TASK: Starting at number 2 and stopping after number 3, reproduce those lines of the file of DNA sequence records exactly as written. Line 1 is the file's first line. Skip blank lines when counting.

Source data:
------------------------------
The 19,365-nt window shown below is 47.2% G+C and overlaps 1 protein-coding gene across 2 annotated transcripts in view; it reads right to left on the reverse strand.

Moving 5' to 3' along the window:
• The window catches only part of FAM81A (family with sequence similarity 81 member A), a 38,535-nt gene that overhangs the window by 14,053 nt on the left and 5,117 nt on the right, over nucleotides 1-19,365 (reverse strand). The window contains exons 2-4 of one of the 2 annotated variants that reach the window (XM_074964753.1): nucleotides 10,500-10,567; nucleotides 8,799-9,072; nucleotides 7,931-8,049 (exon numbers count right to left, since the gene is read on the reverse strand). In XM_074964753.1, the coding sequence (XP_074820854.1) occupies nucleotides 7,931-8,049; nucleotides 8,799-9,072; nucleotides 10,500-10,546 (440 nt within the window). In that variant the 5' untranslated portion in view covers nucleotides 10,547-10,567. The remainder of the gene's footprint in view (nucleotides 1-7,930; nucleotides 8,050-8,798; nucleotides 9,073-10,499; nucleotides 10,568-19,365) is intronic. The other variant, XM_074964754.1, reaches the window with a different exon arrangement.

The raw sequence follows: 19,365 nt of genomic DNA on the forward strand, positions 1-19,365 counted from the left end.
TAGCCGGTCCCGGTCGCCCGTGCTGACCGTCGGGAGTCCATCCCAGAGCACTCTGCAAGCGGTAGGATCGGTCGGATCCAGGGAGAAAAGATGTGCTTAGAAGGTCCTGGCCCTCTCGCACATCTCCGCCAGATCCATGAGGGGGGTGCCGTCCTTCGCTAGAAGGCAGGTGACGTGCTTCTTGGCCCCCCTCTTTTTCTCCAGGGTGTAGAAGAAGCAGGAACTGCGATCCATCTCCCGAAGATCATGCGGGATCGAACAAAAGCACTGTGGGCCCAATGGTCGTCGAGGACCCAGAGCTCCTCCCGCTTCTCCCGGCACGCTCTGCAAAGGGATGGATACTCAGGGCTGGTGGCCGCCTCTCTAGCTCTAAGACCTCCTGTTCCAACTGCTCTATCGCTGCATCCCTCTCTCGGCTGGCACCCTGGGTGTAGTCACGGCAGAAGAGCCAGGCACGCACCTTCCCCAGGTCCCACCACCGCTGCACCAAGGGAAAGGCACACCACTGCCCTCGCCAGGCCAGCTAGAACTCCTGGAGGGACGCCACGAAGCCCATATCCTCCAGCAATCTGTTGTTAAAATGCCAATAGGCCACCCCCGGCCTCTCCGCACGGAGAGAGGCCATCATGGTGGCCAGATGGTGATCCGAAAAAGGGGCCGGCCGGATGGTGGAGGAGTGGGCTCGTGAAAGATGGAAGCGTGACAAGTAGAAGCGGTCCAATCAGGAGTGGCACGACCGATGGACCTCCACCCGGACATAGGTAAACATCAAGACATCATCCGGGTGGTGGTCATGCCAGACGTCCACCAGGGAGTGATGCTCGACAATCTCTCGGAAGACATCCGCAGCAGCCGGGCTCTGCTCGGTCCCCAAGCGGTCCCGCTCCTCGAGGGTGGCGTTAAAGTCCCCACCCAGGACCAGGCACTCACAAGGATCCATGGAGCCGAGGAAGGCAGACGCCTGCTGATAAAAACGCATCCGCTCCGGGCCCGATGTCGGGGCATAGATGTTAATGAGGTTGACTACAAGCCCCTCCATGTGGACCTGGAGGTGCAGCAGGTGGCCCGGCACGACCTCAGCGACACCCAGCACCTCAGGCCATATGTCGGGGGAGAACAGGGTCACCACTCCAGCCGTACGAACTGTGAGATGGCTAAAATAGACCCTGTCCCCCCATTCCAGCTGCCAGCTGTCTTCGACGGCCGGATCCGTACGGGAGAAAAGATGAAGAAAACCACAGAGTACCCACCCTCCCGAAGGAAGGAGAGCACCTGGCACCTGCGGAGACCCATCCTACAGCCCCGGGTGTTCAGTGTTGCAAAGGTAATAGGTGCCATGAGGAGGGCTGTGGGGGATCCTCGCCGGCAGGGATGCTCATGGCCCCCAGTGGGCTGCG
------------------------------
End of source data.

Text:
Moving 5' to 3' along the window:
• The window catches only part of FAM81A (family with sequence similarity 81 member A), a 38,535-nt gene that overhangs the window by 14,053 nt on the left and 5,117 nt on the right, over nucleotides 1-19,365 (reverse strand). The window contains exons 2-4 of one of the 2 annotated variants that reach the window (XM_074964753.1): nucleotides 10,500-10,567; nucleotides 8,799-9,072; nucleotides 7,931-8,049 (exon numbers count right to left, since the gene is read on the reverse strand). In XM_074964753.1, the coding sequence (XP_074820854.1) occupies nucleotides 7,931-8,049; nucleotides 8,799-9,072; nucleotides 10,500-10,546 (440 nt within the window). In that variant the 5' untranslated portion in view covers nucleotides 10,547-10,567. The remainder of the gene's footprint in view (nucleotides 1-7,930; nucleotides 8,050-8,798; nucleotides 9,073-10,499; nucleotides 10,568-19,365) is intronic. The other variant, XM_074964754.1, reaches the window with a different exon arrangement.